Software upgrades help Mars helicopter keep flying

Ingenuity's Earth-side coding team has expanded, and so has its rover-assistance mission


NASA has extended the mission of the Ingenuity Mars helicopter and given it the task of assisting the Perseverance rover, thanks to past and future software updates.

Ingenuity arrived on Mars in February 2021 along with the rover, and was expected to fly just a handful of times as a technology demonstration. The craft exceeded expectations and its mission was moved into an "operational demonstrations" phase. The craft's mission was then extended, and it has flown 21 times to date since its first foray in April 2021.

NASA has now extended its mission until at least September 2022.

A March 15 announcement explains that software upgrades mean the 'copter can take on tougher missions in the Jezero river delta – a region NASA described as "filled with jagged cliffs, angled surfaces, projecting boulders, and sand-filled pockets that could stop a rover in its tracks (or upend a helicopter upon landing)."

"The Jezero river delta campaign will be the biggest challenge the Ingenuity team faces since first flight at Mars," according to Teddy Tzanetos, Ingenuity team lead at NASA's Jet Propulsion Laboratory in Southern California. "To enhance our chances of success, we have increased the size of our team and are making upgrades to our flight software geared toward improving operational flexibility and flight safety."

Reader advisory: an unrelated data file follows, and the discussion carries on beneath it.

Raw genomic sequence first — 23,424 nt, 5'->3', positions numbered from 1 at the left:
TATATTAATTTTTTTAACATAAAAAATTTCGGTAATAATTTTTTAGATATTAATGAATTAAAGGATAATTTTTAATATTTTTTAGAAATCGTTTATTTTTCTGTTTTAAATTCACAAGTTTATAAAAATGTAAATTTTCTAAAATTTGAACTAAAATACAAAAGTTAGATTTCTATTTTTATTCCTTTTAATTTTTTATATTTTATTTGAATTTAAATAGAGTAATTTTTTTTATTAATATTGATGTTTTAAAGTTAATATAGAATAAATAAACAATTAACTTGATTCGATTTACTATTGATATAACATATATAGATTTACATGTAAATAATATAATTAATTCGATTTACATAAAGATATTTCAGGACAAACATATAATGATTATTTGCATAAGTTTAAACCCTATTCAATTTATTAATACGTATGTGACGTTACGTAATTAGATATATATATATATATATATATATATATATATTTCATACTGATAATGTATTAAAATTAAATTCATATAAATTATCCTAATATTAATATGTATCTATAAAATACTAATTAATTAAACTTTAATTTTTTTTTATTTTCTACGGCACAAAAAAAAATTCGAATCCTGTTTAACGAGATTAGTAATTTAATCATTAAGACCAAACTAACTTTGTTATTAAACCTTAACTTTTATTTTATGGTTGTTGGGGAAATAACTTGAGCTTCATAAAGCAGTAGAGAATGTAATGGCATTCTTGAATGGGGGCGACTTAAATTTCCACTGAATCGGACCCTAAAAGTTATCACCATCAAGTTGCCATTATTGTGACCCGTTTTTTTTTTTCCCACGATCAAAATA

Upgrades under consideration may add terrain elevation maps into Ingenuity's navigation filter. A landing-hazard-avoidance capability is also under consideration.

The 'copter has already been upgraded to reduce navigation errors during flight, to raise the rotorcraft's ceiling above 15 meters, and to change airspeed as it flies. Another past boost imbued Ingenuity with better abilities to understand and adjust to changes in terrain texture during flight.

The software updates will also allow Ingenuity to take an active role in plotting a course for the Perseverance rover.

"Upon reaching the delta, Ingenuity's first orders will be to help determine which of two dry river channels Perseverance should take when it's time to climb to the top of the delta," NASA states.

"Along with routing assistance, data provided by the helicopter will help the Perseverance team assess potential science targets. Ingenuity may even be called upon to image geologic features too far afield (or outside of the rover's traversable zone), or perhaps scout landing zones and caching sites for the Mars Sample Return program." ®


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